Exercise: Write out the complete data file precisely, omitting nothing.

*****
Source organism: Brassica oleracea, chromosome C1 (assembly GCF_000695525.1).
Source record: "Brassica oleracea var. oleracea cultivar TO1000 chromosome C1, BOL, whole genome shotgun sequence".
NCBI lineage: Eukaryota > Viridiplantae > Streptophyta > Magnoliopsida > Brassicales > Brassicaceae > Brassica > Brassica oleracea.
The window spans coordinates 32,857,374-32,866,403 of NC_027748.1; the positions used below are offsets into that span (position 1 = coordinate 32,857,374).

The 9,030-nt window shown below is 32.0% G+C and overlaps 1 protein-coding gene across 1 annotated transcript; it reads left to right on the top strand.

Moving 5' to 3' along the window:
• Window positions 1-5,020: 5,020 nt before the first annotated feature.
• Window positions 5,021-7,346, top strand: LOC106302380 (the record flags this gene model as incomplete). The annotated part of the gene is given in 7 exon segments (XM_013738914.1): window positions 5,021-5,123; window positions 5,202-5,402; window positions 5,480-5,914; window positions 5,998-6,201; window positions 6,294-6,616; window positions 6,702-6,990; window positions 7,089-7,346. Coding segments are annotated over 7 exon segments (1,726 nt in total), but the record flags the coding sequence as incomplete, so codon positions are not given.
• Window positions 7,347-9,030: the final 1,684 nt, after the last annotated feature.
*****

Source organism: Brassica oleracea, chromosome C1 (assembly GCF_000695525.1).
Source record: "Brassica oleracea var. oleracea cultivar TO1000 chromosome C1, BOL, whole genome shotgun sequence".
NCBI lineage: Eukaryota > Viridiplantae > Streptophyta > Magnoliopsida > Brassicales > Brassicaceae > Brassica > Brassica oleracea.
The window spans coordinates 32,857,374-32,866,403 of NC_027748.1; the positions used below are offsets into that span (position 1 = coordinate 32,857,374).

The 9,030-nt window shown below is 32.0% G+C and overlaps 1 protein-coding gene across 1 annotated transcript; it reads left to right on the top strand.

Moving 5' to 3' along the window:
• Window positions 1-5,020: 5,020 nt before the first annotated feature.
• Window positions 5,021-7,346, top strand: LOC106302380 (the record flags this gene model as incomplete). The annotated part of the gene is given in 7 exon segments (XM_013738914.1): window positions 5,021-5,123; window positions 5,202-5,402; window positions 5,480-5,914; window positions 5,998-6,201; window positions 6,294-6,616; window positions 6,702-6,990; window positions 7,089-7,346. Coding segments are annotated over 7 exon segments (1,726 nt in total), but the record flags the coding sequence as incomplete, so codon positions are not given.
• Window positions 7,347-9,030: the final 1,684 nt, after the last annotated feature.